Reindeer Are Scared of Snowkiting Hordes—Skiers, Not So Much
Get access to everything we publish when you sign up for Outside+.
A reindeer running in Norway. Photo: Shutterstock
Here's something that might not surprise: Scientists have used a model to predict that if a formation of 241 snowkiters were to fly across the
Norwegian tundra at six miles per hour toward a herd of reindeer, the animals would be so stressed out that they would stop feeding entirely and try to escape.
Scientists modeled such a response after a series of observations. In the winter of 2006-07, they recorded the flight response times of reindeer in
Norefjell-Reinsjøfjell, Norway, as the animals were approached directly by snowkiters and skiers. The reindeer ran further away when the intruder had a kite. The snowkiters could move over large areas. The skiers kept to trails. The scientists modeled the effect of the skiers on the herd and found them to be less disruptive than the snowkiters. A group of 105 skiers would reduce reindeer feeding time by up to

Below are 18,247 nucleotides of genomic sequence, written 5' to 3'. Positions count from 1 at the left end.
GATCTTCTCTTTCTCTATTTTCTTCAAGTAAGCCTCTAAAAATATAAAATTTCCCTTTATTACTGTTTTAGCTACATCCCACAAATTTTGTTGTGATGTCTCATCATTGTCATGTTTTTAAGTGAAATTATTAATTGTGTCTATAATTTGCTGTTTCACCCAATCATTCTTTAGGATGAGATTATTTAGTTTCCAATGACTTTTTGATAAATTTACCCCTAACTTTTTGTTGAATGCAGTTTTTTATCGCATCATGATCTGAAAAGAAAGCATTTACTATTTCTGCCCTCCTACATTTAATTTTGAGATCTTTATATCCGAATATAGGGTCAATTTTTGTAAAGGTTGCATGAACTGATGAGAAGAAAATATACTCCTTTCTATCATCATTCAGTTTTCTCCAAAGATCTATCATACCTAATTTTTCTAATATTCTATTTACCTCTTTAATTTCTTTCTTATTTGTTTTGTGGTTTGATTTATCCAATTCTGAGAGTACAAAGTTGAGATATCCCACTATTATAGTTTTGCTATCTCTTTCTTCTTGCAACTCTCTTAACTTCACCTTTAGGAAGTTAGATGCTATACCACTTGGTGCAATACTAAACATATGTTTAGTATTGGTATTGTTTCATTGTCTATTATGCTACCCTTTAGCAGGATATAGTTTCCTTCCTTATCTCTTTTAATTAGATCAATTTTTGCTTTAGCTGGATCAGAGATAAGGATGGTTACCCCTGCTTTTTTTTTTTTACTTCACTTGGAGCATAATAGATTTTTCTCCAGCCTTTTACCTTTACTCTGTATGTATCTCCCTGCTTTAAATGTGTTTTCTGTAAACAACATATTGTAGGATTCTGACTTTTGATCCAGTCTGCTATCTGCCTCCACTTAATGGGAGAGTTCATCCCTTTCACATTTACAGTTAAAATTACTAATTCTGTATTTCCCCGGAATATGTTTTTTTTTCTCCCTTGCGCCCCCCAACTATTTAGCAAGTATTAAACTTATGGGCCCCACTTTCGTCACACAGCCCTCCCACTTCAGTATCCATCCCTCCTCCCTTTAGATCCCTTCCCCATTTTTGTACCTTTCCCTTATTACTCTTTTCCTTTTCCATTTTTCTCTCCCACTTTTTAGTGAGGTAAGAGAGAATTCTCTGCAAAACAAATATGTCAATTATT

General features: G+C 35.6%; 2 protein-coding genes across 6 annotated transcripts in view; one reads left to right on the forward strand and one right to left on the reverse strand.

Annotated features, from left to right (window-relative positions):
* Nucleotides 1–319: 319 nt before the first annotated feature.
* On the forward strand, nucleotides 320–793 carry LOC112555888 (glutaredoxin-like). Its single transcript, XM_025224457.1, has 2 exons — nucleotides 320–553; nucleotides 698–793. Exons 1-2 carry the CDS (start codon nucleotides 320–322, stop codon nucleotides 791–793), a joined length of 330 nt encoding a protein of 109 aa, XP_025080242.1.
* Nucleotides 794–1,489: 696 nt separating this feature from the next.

7.5 percent. Once the number of skiers increased beyond that, the scientists said the
reindeer would just move away from the ski trails and return to normal feeding.
The scientists did not return emails for comment or a full text of their work, but a follow-up article on the study in the BBC said that the response was logical for a number of reasons: snowkiters cover more area than skiers, they move faster than skiers, and the athletes' kites are more visible for a greater distance.
Whether snowkiting ever reaches a level of popularity where 241 athletes would gather to fly at a herd of reindeer remains to be seen. But, apparently, in Norway, the sport has gained enough traction that scientists felt it was necessary to recommend more study and management of snowkiters in reindeer habitat.